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Congress Has Three Weeks to Act on Federal Budget

September 3, 2014
On Monday, September 8th, Congress returns to Washington after a five week August recess and only three weeks before the fiscal year ends. Republicans and Democrats in both chambers have limited time to work out a funding deal before the September 30th deadline, or risk another government shutdown only weeks before the November elections.

The current fiscal year ends on September 30, 2014, meaning Congress has to pass a funding bill by midnight that day to ensure the government has funding to continue to operate. Neither chamber is far enough along in the budget process to expect that a full package of appropriations bills could be agreed to and voted on by the deadline, so it is expected that Congress will pass a short-term continuing resolution (CR). Before leaving for the August break, the House had passed only seven of twelve appropriations bills and the Senate had yet to pass any. Any CR passed this month is expected to fund the government through the first few months of fiscal year 2015.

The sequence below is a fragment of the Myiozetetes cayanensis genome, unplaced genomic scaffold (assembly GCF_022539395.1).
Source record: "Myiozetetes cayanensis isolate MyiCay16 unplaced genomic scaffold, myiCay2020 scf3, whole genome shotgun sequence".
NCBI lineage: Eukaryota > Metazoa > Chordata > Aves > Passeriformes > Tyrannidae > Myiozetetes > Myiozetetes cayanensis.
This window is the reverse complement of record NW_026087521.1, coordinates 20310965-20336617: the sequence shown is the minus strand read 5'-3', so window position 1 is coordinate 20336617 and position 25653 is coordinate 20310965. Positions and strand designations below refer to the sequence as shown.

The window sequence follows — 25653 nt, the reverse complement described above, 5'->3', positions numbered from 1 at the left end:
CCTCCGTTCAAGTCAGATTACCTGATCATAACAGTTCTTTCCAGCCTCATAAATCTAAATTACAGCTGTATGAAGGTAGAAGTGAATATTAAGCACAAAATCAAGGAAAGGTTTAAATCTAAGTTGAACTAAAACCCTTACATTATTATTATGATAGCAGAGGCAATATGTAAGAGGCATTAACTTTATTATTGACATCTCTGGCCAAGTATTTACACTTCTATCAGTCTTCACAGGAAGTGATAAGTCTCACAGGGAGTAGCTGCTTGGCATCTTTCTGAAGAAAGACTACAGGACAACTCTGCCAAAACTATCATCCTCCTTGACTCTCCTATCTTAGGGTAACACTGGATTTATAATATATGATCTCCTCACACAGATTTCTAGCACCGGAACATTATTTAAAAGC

With elections approaching in November, neither party is likely to risk shutting down the government. Last year, the 16-day partial shutdown upset voters on both sides of the aisle and Members will not want to return home to their districts after failing to keep the federal government operating. The session this month is shortened both by a longer than usual August recess and a district work period in the third week of September. The House calendar indicates only ten working days between when Members return to Washington and the September 30th deadline. The Senate will most likely follow suit, leaving very limited time for both chambers to pass the necessary CR.

In early October, Members of Congress will go back to their districts to campaign until the November mid-term elections. They are expected to return for at least a short lame duck session in November or December, but the dates of such a session are not yet known. With any luck, ten working days will be enough to avoid a damaging shutdown, and whatever compromise is reached will set the stage for restoring a budgetary process that provides more stability for essential government programs.